Unit #1Unit #2Unit #3Unit #4Unit #5Unit #6Unit #7Unit #8Unit #9Unit #10
spacerUNIT # 1  
spacerspacerIntroduction
spacerspacerObjectives
spacerspacerReading

spacer1.1
Metric
spacerSystem
spacerSI System
spacerBritish System

spacer1.2 Temperature
spacerMeasure-
spacerments

spacer1.3 Scientific
spacerNotation

spacer1.4 Dimensional
spacerAnalysis

spacer1.5 Precision,
spacerAccuracy,
spacerUncertainty

spacerLimitation of the Measuring Instrument
spacerAnalysis of the Limitation of a Ruler
spacerAnalysis of the Limitation of another Ruler
spacer1.6 Significant
spacerFigures

spacerThe Magnitude and Reliability of the Measurement
spacerFive Rules for Determining the number of Significant Figures in a Measurement

spacer1.7 Calculations
spacerInvolving
spacerSignificant
spacerFigures
spacerRules for Rounding off Numbers
spacerRules for Addition  and Subtraction

spacerRules for Multiplication and Division

spacer1.8 Density
spacerDensity and Temperature
spacer1.9 Specific
spacerGravity
spacerspacerProblems
spacer1 | 2 | 3
   

MEASUREMENT

1.5 - Precision, Accuracy and Uncertainty

In all experimental measurements, there is a degree of uncertainty. This is usually dependent on:

  1. The limitation of the measuring instrument. (section 1.5.1)
  2. The skill of the person making the measurement.

The instruments' built-in or inherent errors are called systematic errors. If a scale is not calibrated corrected, it would yield a reading that is consistently too high or too low. When errors are introduced by the skill or ability to read the scientific instruments, this will lead to results that may be either to high or too low. These are called random errors.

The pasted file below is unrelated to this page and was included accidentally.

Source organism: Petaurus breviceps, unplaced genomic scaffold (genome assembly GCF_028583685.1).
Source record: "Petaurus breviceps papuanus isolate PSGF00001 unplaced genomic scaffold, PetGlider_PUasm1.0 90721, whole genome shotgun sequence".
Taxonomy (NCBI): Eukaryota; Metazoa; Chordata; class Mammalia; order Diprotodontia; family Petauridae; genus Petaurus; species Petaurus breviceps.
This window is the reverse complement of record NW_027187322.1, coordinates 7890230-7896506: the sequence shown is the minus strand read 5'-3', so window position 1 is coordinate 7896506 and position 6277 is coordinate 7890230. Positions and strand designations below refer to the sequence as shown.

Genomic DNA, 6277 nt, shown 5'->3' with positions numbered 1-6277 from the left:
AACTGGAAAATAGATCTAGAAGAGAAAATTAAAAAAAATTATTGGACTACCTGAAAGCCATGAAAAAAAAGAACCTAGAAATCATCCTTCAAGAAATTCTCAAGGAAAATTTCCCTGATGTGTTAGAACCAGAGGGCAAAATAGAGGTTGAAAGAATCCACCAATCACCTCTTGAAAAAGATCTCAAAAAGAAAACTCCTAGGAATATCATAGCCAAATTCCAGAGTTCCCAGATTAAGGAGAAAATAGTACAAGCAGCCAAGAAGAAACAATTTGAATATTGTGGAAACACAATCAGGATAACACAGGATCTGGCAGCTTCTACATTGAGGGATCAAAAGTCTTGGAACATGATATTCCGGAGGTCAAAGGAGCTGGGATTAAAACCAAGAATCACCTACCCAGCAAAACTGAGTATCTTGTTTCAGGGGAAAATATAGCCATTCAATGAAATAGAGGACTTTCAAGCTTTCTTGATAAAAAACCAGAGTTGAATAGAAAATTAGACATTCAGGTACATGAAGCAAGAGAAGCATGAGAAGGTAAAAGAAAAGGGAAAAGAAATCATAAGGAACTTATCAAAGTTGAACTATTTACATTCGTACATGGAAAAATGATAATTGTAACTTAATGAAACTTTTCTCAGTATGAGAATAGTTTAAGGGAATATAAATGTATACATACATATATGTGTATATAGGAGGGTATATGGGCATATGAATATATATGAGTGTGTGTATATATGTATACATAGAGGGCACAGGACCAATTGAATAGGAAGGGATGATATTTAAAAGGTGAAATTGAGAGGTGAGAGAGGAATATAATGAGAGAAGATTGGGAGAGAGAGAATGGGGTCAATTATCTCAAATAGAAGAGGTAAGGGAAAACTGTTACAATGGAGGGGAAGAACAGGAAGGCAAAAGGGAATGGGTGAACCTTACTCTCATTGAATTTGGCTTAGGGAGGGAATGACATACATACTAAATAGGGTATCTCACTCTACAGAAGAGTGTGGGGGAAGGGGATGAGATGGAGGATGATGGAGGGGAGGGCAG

Although all experimental measurements are subject to error, we can still trust our measurements in terms of their precision and accuracy.

Precision indicates the reproducibility of a measurement. That is, the closeness in agreement among the values when the same quantity is measured several times. If the series of measurements is reproducible, then good precision is obtained as careful inspection of each measurements deviates only by a small amount from the average of the series. On the other hand, if there is a wide deviation among the series of measurements the precision is poor. A measurement is said to be accurate if it is close to the known "accepted" or "most probable" value.

For example, the boiling point of pure water at sea level is 100oC. Using the same thermometer in four trials of measurements, the data collected is as follows:

Boiling point of pure water at sea level
96.9oC
96.8oC
97.1oC
97.0oC

Since these figures show a high reproducibility, the measurements are precise. However, the values are considerably off from the accepted value of 100oC. So, the measurements are not accurate. In this set of measurements, we probably would suspect that the inaccuracy arises from a mis-calibrated thermometer.

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